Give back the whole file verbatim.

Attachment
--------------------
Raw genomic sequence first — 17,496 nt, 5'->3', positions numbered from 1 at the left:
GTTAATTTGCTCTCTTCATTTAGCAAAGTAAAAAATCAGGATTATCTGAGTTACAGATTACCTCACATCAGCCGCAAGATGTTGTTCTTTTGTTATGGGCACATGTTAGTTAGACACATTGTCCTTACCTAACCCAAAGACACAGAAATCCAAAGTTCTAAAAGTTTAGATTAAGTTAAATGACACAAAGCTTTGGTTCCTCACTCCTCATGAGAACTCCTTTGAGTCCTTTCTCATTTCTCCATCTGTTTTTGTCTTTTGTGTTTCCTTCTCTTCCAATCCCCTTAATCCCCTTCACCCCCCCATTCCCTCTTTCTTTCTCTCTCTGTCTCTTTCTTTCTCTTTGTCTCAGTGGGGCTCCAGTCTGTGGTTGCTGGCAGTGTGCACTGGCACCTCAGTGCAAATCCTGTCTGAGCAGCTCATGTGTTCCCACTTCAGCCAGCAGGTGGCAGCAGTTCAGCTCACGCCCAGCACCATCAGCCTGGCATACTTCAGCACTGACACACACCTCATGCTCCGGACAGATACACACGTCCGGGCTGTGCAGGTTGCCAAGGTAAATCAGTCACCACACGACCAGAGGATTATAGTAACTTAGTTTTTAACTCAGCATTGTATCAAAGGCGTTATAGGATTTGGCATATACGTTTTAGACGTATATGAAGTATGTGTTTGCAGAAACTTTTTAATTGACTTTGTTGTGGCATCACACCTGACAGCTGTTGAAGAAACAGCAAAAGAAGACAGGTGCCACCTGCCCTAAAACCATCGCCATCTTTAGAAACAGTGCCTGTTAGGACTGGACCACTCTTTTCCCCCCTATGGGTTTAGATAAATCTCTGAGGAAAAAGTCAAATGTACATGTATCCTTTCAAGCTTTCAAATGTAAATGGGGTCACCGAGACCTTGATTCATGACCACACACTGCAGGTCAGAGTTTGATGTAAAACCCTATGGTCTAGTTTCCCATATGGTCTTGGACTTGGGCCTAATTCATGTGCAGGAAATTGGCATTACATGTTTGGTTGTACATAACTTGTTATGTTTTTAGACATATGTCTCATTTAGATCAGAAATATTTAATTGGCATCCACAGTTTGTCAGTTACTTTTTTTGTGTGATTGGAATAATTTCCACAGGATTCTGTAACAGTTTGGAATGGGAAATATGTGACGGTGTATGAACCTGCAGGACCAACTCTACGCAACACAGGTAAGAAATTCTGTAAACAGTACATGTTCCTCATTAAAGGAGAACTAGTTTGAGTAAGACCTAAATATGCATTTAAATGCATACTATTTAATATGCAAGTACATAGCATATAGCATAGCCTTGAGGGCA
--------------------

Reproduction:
Raw genomic sequence first — 17,496 nt, 5'->3', positions numbered from 1 at the left:
GTTAATTTGCTCTCTTCATTTAGCAAAGTAAAAAATCAGGATTATCTGAGTTACAGATTACCTCACATCAGCCGCAAGATGTTGTTCTTTTGTTATGGGCACATGTTAGTTAGACACATTGTCCTTACCTAACCCAAAGACACAGAAATCCAAAGTTCTAAAAGTTTAGATTAAGTTAAATGACACAAAGCTTTGGTTCCTCACTCCTCATGAGAACTCCTTTGAGTCCTTTCTCATTTCTCCATCTGTTTTTGTCTTTTGTGTTTCCTTCTCTTCCAATCCCCTTAATCCCCTTCACCCCCCCATTCCCTCTTTCTTTCTCTCTCTGTCTCTTTCTTTCTCTTTGTCTCAGTGGGGCTCCAGTCTGTGGTTGCTGGCAGTGTGCACTGGCACCTCAGTGCAAATCCTGTCTGAGCAGCTCATGTGTTCCCACTTCAGCCAGCAGGTGGCAGCAGTTCAGCTCACGCCCAGCACCATCAGCCTGGCATACTTCAGCACTGACACACACCTCATGCTCCGGACAGATACACACGTCCGGGCTGTGCAGGTTGCCAAGGTAAATCAGTCACCACACGACCAGAGGATTATAGTAACTTAGTTTTTAACTCAGCATTGTATCAAAGGCGTTATAGGATTTGGCATATACGTTTTAGACGTATATGAAGTATGTGTTTGCAGAAACTTTTTAATTGACTTTGTTGTGGCATCACACCTGACAGCTGTTGAAGAAACAGCAAAAGAAGACAGGTGCCACCTGCCCTAAAACCATCGCCATCTTTAGAAACAGTGCCTGTTAGGACTGGACCACTCTTTTCCCCCCTATGGGTTTAGATAAATCTCTGAGGAAAAAGTCAAATGTACATGTATCCTTTCAAGCTTTCAAATGTAAATGGGGTCACCGAGACCTTGATTCATGACCACACACTGCAGGTCAGAGTTTGATGTAAAACCCTATGGTCTAGTTTCCCATATGGTCTTGGACTTGGGCCTAATTCATGTGCAGGAAATTGGCATTACATGTTTGGTTGTACATAACTTGTTATGTTTTTAGACATATGTCTCATTTAGATCAGAAATATTTAATTGGCATCCACAGTTTGTCAGTTACTTTTTTTGTGTGATTGGAATAATTTCCACAGGATTCTGTAACAGTTTGGAATGGGAAATATGTGACGGTGTATGAACCTGCAGGACCAACTCTACGCAACACAGGTAAGAAATTCTGTAAACAGTACATGTTCCTCATTAAAGGAGAACTAGTTTGAGTAAGACCTAAATATGCATTTAAATGCATACTATTTAATATGCAAGTACATAGCATATAGCATAGCCTTGAGGGCA